I trucked the unassembled components of the limosan home and called out to Val to come see my latest purchase. “It looks like a bunch of firewood” she said dismissively.

“You just wait. It will be fantastic.” I said.

To cut a long story short; I built it and she loved it. Loved it so much she wanted us to move and live in it. After hearing of our love for the building, Richard’s wife, Raani, then started to tell us about the royal teak palaces; the Joglo. Joglos are a style of limosan. Larger, fancier and with intricately carved panels, they are houses reserved for royal families.


She mentioned the area of Kudus in Java, as being the best builders of intricately carved Joglos. She agreed to fly to Java, on our behalf and source and negotiate the purchase of six or seven Joglos that she thought, could be for sale.

Within a week, and accompanied by Raani, we flew to Java and spent 4 days looking at what was on offer. It was my first time in Java, and there are plenty of stories to tell, about how delightful the Javanese are and how some builders there took us to a traditional restaurant to show off their famous dishes.

I didn’t know at the time, but several dishes are served to the centre of the table, and everyone takes a portion.  The sop buntut, ox tail soup, was placed on the table first. I took the entire bowl, and head down, ate it all, then asked if there was some more. The chef, the owner, and several of the patrons had gathered round the table to watch this feat. They were incredulous. The sop buntut was the area’s most famous dish, and they were so delighted to see me devouring it all, they forgave me my bad manners.

There is also a fabulous district in the province called Marlboro. It has much in the way of batik, but little in the way of alcoholic refreshment, as one would suspect in a Muslim town. Feeling quite thirsty at the end of a long day, Val and I were surprised to see a large neon sign flashing “BAR”.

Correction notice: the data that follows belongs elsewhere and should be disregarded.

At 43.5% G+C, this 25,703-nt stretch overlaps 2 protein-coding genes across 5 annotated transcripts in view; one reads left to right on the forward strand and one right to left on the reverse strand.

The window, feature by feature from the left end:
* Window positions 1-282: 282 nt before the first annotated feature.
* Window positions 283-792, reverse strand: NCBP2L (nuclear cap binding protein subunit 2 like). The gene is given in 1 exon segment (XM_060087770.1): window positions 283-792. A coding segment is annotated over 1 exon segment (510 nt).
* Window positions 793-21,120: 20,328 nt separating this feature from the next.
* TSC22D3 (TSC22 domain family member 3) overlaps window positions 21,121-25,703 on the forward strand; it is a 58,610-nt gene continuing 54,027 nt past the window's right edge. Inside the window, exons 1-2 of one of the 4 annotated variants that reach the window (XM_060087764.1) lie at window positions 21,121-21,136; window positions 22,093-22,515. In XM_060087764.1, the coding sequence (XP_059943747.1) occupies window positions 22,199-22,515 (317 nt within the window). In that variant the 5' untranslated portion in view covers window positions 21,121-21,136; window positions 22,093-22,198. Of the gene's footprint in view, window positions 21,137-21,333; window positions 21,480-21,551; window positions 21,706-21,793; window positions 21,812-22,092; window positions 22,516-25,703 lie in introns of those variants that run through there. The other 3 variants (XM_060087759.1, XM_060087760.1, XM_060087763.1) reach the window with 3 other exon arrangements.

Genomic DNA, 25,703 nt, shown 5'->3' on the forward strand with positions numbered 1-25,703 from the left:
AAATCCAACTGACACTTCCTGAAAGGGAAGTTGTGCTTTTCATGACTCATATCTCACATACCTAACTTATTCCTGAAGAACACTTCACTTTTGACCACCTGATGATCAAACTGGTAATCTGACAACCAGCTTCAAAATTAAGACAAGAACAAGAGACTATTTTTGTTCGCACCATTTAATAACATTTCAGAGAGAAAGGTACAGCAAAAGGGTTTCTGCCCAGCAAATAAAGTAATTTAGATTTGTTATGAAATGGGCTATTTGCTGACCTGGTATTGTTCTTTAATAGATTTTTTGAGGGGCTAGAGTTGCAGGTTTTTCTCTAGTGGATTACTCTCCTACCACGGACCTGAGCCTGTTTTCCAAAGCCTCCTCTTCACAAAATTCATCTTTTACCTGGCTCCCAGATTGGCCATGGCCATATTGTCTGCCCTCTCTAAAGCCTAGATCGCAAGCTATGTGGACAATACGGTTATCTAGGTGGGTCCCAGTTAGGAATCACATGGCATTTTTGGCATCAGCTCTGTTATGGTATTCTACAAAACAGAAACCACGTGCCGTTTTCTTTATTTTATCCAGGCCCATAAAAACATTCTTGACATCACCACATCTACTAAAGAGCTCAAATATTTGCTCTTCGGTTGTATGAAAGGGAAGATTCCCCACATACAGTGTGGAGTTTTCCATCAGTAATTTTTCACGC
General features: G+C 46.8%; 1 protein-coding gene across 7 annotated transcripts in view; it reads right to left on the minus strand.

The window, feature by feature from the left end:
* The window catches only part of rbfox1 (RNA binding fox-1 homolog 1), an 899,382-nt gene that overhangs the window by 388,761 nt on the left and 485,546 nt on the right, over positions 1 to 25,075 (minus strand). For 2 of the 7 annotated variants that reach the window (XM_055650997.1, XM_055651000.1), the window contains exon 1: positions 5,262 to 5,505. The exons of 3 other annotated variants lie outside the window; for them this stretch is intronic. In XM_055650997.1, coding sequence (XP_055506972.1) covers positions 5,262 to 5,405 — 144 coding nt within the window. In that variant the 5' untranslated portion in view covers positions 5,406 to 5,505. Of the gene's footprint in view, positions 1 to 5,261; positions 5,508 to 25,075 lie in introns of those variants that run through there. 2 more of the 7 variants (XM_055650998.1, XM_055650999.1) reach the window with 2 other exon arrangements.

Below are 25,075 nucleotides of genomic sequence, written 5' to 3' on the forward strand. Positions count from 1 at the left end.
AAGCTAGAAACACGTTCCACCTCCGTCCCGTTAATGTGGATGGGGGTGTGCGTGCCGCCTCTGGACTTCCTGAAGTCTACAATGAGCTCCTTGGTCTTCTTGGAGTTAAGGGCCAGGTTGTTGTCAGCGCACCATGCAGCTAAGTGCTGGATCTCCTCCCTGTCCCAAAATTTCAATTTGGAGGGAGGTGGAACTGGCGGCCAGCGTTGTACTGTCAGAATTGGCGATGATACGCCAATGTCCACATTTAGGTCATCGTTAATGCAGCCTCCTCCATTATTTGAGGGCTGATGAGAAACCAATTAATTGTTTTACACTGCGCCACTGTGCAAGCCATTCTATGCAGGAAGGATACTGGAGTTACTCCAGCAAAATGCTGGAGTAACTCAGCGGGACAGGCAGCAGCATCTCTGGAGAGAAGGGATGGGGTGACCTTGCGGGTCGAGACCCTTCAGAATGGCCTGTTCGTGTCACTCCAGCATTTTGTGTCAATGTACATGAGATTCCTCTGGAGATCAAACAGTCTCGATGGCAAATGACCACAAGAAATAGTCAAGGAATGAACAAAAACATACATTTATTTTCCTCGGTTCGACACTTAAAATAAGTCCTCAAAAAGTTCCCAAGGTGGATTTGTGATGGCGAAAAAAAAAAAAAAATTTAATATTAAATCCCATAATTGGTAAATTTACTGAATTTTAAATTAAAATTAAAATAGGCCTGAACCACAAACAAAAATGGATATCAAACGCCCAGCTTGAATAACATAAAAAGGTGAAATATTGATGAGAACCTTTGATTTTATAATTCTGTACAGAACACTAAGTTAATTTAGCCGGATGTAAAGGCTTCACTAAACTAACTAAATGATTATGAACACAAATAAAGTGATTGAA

We made our way through the throng and stood in front of the establishment. It was built to resemble a yacht club, with picture of old ships, brass railings and a stainless-steel wire fence separating it from the sidewalk. We walked in, and the fact that we were the only customers should have given us pause. A bouncy young sailorette, dressed in blue and striped fare, handed us the drinks menu. It was the largest drink menu on Earth. It was a tome to all sailors’ fresh home from the sea, it was the Moby Dick of drink menus, and we were Ahab.

“I will have a Bloody Mary please.” I said.

“Make that two.” Said Val

She bounced off, to return 15 minutes later, with no drinks.

“I am sorry, but we don’t have those’ she apologised.

Hmm… I perused the menu and chose a Scotch from the fifty or so that were listed there. Val chose a G&T - Grey Goose.

Fifteen minutes later our wait-personis back, sans drinks.

Of course, the poor girl was embarrassed, so we pre-empted any apology, by saying.

“You don’t have that it in stock do you?”

She shook her head.

“Do you have a beer, any beer?”

Another shake of the head.

“Anything remotely alcoholic?” I asked hopefully “Arak perhaps?”


Another shake of her head, and Val and I looked at each other, and began to laugh. We fell into the street laughing, went back to our hotel and paid one of the young men there to find us some beer, which arrived a little time later, and it was cold. When in Rome… the saying goes.

I also fell down a rather large hole in the pavement the following night, before partaking drinks, I might add, and smashed both rotator cuffs. How they were repaired appears in another of my stories about Bali healers. Milk under the yardarm, (to completely mix metaphors), but that is what happens when you are thrown into a completely different culture.